The following update was prepared by Clemson peanut specialist Dan Anco.
For peanuts that were planted May 1, we are coming up on the 105 DAP mark. We’ve been getting some decent rain recently that should help with pod fill for peanuts that we dry earlier. Hopefully we get what we need there and then get enough dry weather when it comes time for digging and combining.
Seeing Spots: This is a good time to take a close look at how much leaf spot we might have in different parts of the field. The best way to do this is to bend the plants back to be able to see all the way down to the bottom of the canopy. Often times late leaf spot gets started down in the bottom and works its way up from there.
Late leaf spot.
Late leaf spot typically shows up dark brown, with the best indication that it is late leaf spot being the presence of tiny raised bumps (spores) within the spot on the underside of the leaf. A hand lens helps make it easier to see. Chemical burn can show up differently, and one of the ways it shows up is a spot with a lighter gray/brown center. Chemical burn spots do not have raised spores.
Chemical burn on the left, late leaf spot on the right.
Always a good idea to look at all the varieties, even Bailey. If we start seeing disease buildup, this time of year when the canopy is bigger it may be good to think about using a product with systemic activity (most premium products have systemic activity, check the Production Guide for more details). This helps when complete surface coverage might be difficult in thick canopies. If maturity and weather cooperate, the 105 DAP spray may be the last one for Virginia types. Runner types typically will have at least one more. When possible, it can be a good idea to include Bravo (chlorothalonil) in the last spray of the season. This can help reduce fungicide-resistant populations from surviving over into the next year. Here are some more leaf spot photos: Leaf spot pictures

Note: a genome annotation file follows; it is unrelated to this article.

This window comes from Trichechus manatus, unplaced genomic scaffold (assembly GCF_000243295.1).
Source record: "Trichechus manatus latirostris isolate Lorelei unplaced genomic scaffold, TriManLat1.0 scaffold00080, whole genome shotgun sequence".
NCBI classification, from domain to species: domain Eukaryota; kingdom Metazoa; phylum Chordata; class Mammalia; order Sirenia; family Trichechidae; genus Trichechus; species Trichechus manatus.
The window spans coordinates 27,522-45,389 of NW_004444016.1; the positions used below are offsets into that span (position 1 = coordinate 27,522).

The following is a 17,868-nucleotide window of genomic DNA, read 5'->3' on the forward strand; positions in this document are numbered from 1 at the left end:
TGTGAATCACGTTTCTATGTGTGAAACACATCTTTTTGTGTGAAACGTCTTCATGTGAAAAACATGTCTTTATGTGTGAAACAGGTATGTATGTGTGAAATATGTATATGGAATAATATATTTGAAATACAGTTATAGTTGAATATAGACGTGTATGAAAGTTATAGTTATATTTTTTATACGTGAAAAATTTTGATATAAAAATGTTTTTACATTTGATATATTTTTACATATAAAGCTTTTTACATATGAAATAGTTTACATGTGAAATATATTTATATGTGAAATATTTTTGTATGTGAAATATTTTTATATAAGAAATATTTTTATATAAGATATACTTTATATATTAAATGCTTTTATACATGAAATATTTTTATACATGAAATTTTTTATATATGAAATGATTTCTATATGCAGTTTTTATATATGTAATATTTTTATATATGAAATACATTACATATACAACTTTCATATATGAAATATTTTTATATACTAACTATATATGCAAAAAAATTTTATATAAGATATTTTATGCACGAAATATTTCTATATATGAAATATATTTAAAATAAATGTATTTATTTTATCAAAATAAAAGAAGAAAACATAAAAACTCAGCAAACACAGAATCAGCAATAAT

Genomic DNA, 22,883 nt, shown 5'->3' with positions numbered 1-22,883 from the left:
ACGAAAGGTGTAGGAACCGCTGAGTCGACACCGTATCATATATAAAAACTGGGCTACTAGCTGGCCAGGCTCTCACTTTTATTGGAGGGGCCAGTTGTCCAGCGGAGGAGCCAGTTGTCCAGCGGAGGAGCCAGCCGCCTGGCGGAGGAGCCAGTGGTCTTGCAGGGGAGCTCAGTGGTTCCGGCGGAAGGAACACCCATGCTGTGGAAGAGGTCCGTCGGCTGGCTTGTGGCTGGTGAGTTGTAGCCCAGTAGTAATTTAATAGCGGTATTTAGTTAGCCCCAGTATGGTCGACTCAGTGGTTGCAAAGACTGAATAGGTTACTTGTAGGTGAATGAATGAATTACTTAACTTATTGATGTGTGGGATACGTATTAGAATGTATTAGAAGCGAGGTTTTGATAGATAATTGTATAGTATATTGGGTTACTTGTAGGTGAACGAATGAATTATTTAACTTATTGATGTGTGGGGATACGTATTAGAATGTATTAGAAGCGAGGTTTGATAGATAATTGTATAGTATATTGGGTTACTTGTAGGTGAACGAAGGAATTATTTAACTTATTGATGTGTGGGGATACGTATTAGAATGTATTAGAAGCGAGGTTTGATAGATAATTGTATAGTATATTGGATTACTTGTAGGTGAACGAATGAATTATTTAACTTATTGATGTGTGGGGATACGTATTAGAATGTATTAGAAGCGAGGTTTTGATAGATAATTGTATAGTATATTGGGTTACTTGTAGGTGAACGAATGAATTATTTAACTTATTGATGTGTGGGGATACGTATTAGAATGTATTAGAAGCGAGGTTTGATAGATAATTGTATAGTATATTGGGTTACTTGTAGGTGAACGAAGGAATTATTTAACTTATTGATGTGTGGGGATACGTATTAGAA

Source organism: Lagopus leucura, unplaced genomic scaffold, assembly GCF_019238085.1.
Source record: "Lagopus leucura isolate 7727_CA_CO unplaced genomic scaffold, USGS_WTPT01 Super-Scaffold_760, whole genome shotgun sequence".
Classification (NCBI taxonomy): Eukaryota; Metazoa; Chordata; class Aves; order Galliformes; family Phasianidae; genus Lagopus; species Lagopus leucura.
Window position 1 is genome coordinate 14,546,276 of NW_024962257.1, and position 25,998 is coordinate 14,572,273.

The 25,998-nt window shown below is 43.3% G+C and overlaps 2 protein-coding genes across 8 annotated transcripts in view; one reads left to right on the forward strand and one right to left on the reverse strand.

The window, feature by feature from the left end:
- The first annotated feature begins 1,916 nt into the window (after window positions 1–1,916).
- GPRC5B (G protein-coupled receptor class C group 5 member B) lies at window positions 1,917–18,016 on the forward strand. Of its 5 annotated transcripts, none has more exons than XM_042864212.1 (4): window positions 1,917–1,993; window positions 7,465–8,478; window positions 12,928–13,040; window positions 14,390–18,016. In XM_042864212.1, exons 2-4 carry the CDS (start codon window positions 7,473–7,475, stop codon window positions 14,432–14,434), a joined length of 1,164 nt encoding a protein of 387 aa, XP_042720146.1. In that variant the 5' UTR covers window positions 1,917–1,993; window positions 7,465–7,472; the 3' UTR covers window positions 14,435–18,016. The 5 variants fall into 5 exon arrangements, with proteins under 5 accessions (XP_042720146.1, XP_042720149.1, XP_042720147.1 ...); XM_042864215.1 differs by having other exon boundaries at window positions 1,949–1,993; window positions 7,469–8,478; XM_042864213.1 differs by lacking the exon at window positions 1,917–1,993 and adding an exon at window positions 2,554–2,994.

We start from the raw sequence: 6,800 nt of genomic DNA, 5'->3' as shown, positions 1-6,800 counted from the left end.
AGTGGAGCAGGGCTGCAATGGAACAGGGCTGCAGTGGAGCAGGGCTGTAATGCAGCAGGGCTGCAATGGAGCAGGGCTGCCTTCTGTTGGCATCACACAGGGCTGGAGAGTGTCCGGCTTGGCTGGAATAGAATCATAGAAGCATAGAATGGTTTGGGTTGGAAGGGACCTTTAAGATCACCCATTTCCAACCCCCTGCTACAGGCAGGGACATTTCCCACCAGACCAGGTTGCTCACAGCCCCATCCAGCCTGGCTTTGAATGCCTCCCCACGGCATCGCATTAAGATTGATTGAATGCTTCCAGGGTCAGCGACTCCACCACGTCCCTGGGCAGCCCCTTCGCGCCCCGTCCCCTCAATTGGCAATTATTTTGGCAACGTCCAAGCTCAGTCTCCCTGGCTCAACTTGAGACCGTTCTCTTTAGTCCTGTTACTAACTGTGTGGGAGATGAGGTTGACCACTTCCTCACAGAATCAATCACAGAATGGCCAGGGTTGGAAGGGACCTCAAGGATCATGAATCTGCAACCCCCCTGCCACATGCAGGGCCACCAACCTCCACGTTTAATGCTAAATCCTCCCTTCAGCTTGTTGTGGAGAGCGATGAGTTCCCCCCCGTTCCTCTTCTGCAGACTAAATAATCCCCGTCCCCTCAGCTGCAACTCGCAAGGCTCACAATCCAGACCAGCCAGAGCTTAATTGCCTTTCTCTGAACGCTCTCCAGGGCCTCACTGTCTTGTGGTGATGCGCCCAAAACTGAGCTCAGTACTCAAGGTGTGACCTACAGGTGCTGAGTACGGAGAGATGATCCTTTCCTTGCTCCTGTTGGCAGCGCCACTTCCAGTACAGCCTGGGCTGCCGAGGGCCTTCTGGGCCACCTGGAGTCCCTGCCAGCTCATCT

Foliar Feeding: When seeing signs of feeding on peanut leaves, a lot can look similar. Because of this, it is always best to be able to get a positive identification on an insect pest before we spend time and money putting out an insecticide that may or may not be best for each individual situation. That being said, sometimes we can get a hint at what might be going on by taking a look at the damage on a leaf. If we see feeding damage at random places on the leaf, that doesn’t tell us much. However, if the feeding damage looks like it is symmetrical (damage looks like the same shape to the left and right of the main mid-vein of each leaflet, see attached pictures), that is an indication that the feeding took place at night when the leaves are folded.
The granulate cutworm likes to feed at night (when the leaves are folded) and hide in soil or under fallen leaves and plant litter on the ground during the day. This doesn’t mean granulate cutworm is always to blame when we see symmetrical damage, but it does give us a possible clue about where we also need to be looking. Again, always best to get a positive ID on what is causing the damage before selecting a product to use. See the Production Guide for product recommendations. Typical feeding defoliation thresholds are about 20 – 25% defoliation.